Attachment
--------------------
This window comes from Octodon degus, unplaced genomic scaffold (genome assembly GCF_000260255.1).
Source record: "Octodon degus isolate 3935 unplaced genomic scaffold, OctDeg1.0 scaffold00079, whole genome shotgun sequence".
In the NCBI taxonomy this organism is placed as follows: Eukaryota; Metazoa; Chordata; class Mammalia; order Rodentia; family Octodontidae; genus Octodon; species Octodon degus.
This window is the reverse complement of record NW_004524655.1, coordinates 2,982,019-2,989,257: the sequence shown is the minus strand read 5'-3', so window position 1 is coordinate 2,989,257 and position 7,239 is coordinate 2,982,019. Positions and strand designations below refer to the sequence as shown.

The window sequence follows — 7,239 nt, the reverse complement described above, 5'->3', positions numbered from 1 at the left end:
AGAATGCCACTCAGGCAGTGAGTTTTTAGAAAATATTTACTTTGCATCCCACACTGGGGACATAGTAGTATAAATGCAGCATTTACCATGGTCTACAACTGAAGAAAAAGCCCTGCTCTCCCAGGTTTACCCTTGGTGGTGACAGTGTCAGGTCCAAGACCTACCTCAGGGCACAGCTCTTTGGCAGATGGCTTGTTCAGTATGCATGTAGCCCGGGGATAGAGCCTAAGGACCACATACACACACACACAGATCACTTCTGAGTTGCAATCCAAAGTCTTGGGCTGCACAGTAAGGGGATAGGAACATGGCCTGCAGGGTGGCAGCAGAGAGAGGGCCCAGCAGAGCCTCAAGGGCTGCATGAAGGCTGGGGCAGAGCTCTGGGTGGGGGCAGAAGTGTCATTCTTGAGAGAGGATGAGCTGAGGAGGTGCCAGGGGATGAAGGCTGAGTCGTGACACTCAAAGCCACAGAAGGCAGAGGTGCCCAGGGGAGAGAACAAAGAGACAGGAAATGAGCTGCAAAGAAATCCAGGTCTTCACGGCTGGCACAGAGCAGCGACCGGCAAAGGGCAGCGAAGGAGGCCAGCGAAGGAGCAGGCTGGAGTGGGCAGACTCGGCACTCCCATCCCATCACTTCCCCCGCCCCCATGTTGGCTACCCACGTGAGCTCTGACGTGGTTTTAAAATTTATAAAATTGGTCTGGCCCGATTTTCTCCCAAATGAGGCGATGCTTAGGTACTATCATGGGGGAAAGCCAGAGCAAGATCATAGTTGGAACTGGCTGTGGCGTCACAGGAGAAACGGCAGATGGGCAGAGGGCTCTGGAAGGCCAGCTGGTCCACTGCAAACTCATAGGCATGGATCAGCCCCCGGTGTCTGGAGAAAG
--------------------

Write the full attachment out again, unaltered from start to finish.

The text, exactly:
This window comes from Octodon degus, unplaced genomic scaffold (genome assembly GCF_000260255.1).
Source record: "Octodon degus isolate 3935 unplaced genomic scaffold, OctDeg1.0 scaffold00079, whole genome shotgun sequence".
In the NCBI taxonomy this organism is placed as follows: Eukaryota; Metazoa; Chordata; class Mammalia; order Rodentia; family Octodontidae; genus Octodon; species Octodon degus.
This window is the reverse complement of record NW_004524655.1, coordinates 2,982,019-2,989,257: the sequence shown is the minus strand read 5'-3', so window position 1 is coordinate 2,989,257 and position 7,239 is coordinate 2,982,019. Positions and strand designations below refer to the sequence as shown.

The window sequence follows — 7,239 nt, the reverse complement described above, 5'->3', positions numbered from 1 at the left end:
AGAATGCCACTCAGGCAGTGAGTTTTTAGAAAATATTTACTTTGCATCCCACACTGGGGACATAGTAGTATAAATGCAGCATTTACCATGGTCTACAACTGAAGAAAAAGCCCTGCTCTCCCAGGTTTACCCTTGGTGGTGACAGTGTCAGGTCCAAGACCTACCTCAGGGCACAGCTCTTTGGCAGATGGCTTGTTCAGTATGCATGTAGCCCGGGGATAGAGCCTAAGGACCACATACACACACACACAGATCACTTCTGAGTTGCAATCCAAAGTCTTGGGCTGCACAGTAAGGGGATAGGAACATGGCCTGCAGGGTGGCAGCAGAGAGAGGGCCCAGCAGAGCCTCAAGGGCTGCATGAAGGCTGGGGCAGAGCTCTGGGTGGGGGCAGAAGTGTCATTCTTGAGAGAGGATGAGCTGAGGAGGTGCCAGGGGATGAAGGCTGAGTCGTGACACTCAAAGCCACAGAAGGCAGAGGTGCCCAGGGGAGAGAACAAAGAGACAGGAAATGAGCTGCAAAGAAATCCAGGTCTTCACGGCTGGCACAGAGCAGCGACCGGCAAAGGGCAGCGAAGGAGGCCAGCGAAGGAGCAGGCTGGAGTGGGCAGACTCGGCACTCCCATCCCATCACTTCCCCCGCCCCCATGTTGGCTACCCACGTGAGCTCTGACGTGGTTTTAAAATTTATAAAATTGGTCTGGCCCGATTTTCTCCCAAATGAGGCGATGCTTAGGTACTATCATGGGGGAAAGCCAGAGCAAGATCATAGTTGGAACTGGCTGTGGCGTCACAGGAGAAACGGCAGATGGGCAGAGGGCTCTGGAAGGCCAGCTGGTCCACTGCAAACTCATAGGCATGGATCAGCCCCCGGTGTCTGGAGAAAG